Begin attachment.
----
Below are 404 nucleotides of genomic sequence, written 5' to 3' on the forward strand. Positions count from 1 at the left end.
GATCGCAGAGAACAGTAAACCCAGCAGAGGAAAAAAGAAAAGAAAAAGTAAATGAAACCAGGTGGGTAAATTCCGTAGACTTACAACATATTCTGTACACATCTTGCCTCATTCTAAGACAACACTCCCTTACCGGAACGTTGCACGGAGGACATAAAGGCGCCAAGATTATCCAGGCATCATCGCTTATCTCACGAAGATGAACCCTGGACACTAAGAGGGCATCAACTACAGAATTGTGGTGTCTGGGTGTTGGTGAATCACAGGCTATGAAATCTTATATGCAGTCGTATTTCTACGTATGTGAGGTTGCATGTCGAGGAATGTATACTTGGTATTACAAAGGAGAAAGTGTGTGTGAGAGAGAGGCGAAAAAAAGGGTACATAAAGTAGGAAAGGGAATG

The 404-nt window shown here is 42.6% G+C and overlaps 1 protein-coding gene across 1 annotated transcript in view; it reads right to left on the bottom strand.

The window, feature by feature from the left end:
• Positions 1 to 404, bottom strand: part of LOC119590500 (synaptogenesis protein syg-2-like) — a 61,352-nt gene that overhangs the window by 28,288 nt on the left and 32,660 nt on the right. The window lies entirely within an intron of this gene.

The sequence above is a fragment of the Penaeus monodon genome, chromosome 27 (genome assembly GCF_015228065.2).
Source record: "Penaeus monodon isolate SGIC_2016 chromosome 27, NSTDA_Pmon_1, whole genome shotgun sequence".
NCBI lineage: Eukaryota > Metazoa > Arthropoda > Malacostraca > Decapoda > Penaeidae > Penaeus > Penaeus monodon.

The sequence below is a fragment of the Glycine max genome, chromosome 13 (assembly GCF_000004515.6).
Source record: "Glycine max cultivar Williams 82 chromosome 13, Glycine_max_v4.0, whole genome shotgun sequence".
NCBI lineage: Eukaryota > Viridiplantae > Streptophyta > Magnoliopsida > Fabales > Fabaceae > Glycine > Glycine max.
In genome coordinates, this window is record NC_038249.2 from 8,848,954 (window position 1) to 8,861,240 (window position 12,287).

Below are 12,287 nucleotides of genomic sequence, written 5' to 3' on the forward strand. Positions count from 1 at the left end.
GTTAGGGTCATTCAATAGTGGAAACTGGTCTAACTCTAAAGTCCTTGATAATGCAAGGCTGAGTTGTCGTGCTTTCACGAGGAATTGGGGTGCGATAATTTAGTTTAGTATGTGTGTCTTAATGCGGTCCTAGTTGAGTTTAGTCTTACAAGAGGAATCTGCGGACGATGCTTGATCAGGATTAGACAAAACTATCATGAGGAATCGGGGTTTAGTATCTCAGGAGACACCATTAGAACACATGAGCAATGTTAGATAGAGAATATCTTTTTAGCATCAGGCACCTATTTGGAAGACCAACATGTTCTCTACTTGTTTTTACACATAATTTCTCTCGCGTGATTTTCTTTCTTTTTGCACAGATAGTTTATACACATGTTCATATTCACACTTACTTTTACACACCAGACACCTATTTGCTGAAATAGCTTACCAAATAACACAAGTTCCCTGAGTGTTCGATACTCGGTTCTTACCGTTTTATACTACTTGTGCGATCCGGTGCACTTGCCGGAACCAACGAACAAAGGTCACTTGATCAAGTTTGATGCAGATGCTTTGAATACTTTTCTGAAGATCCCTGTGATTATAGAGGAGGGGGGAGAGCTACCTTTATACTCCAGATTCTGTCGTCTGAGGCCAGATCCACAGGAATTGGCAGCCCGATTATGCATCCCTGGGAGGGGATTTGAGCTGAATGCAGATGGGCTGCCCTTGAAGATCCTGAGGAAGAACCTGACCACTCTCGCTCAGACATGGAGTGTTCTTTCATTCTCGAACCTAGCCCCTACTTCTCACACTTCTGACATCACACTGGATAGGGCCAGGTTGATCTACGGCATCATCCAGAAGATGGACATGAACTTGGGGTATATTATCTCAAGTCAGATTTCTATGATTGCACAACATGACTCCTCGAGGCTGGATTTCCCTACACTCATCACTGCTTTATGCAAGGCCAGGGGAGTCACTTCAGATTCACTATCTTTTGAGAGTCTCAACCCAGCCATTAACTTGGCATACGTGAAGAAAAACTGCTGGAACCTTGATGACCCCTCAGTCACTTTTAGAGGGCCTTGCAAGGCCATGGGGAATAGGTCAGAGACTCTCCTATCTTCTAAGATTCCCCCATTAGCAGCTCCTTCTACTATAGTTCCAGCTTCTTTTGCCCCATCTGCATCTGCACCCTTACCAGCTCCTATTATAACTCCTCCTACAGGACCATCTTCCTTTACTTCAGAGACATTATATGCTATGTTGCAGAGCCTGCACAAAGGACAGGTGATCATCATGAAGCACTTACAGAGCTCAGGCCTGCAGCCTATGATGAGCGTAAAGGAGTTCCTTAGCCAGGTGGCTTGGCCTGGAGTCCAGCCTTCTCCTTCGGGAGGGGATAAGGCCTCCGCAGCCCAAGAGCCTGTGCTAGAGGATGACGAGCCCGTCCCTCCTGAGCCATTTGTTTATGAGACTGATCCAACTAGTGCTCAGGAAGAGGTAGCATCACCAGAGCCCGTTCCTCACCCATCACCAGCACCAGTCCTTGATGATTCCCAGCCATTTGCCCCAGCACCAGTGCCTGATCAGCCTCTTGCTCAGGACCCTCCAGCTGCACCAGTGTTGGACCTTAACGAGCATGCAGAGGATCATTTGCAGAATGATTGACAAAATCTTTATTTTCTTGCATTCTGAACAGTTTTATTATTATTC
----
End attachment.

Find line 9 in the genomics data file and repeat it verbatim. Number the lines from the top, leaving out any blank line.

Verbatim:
The sequence below is a fragment of the Glycine max genome, chromosome 13 (assembly GCF_000004515.6).